Then, Matt Damon happened.
For me, the appearance of Damon's character, Dr Mann, was as unnecessary as it was surprising. Mann is basically a jerk whose purpose was to ramp up the drama. He was one of NASA's first team - a member of the Lazarus Mission - to explore this new galaxy and habitable worlds and was waiting to be rescued, but behind all his annoying philosophizing, Mann is a bad and cowardly man.
Yet another lesson about humanity's ineptitude, thanks Nolan.
As if there wasn't enough drama - you know, exploring black holes, alien worlds, the meaning of life and multidimensional theory - we needed Matt Damon to create some havoc.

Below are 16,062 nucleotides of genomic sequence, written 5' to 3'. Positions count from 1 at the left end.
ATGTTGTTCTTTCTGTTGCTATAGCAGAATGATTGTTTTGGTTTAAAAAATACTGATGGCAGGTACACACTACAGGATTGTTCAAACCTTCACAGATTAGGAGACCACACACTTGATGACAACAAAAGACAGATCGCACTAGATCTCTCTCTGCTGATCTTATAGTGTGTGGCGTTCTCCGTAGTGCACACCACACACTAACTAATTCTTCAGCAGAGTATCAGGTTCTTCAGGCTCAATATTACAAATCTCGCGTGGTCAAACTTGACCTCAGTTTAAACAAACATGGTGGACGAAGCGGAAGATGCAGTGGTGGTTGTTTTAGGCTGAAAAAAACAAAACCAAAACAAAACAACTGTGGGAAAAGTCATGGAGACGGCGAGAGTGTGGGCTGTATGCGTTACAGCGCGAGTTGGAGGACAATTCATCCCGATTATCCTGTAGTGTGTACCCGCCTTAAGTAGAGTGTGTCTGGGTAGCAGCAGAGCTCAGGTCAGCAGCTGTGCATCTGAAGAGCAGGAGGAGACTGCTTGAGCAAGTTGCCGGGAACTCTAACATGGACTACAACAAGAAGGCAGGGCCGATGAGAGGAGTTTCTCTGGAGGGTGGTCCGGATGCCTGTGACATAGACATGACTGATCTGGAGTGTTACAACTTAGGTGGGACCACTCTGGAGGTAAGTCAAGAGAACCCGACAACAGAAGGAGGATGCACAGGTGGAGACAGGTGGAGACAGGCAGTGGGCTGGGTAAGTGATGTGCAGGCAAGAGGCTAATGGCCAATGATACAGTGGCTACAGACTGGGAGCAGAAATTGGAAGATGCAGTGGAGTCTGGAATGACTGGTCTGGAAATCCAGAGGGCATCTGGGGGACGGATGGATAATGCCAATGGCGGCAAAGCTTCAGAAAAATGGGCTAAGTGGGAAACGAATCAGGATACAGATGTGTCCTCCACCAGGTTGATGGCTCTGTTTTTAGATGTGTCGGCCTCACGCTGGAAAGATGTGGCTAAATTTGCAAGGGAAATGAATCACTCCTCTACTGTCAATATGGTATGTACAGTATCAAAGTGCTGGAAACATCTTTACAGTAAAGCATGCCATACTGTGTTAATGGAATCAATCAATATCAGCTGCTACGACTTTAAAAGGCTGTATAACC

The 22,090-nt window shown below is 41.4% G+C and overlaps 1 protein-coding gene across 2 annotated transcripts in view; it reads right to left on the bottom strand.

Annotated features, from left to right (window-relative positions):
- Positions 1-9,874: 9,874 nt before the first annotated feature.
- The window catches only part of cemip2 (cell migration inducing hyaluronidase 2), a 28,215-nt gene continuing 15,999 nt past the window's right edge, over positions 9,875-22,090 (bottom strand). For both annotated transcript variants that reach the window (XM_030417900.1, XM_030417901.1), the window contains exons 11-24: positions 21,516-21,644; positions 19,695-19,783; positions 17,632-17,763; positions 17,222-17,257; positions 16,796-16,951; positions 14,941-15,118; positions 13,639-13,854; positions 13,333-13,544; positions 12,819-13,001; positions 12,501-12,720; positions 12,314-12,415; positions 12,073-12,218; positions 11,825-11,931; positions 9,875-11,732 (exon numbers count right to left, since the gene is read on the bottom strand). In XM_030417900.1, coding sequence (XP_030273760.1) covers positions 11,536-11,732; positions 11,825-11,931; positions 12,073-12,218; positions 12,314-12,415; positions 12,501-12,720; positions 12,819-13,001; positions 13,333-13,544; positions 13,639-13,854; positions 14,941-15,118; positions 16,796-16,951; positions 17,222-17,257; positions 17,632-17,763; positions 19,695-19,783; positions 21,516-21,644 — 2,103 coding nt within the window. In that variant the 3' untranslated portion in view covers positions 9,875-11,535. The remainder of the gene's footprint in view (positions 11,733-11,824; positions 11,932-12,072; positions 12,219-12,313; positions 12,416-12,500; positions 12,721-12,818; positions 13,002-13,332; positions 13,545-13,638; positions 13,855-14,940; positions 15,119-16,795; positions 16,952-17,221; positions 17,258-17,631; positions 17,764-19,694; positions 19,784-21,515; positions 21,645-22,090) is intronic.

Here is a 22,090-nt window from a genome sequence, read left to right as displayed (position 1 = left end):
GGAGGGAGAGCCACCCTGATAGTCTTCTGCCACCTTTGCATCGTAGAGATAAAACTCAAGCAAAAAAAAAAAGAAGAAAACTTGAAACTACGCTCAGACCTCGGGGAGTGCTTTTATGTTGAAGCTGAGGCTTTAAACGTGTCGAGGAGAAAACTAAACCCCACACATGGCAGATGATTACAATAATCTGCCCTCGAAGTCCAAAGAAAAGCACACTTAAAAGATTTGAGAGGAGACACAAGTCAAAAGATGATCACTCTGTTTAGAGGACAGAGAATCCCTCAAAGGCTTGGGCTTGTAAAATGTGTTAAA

Damon's character, who obviously isn't that smart, eventually has a tangle with the Endurance's airlock, which triggers a sequence of events that leads to a scene more at home in the "Fast and Furious" movies.
I was exhausted by this point.
Gravity, Meet Quantum Physics
Then came the central idea to save humanity: we must reconcile gravity and quantum dynamics. Yes, Interstellar went there too and, if I'm honest, I was excited about how Nolan would deal with it. Cue: the black hole dive.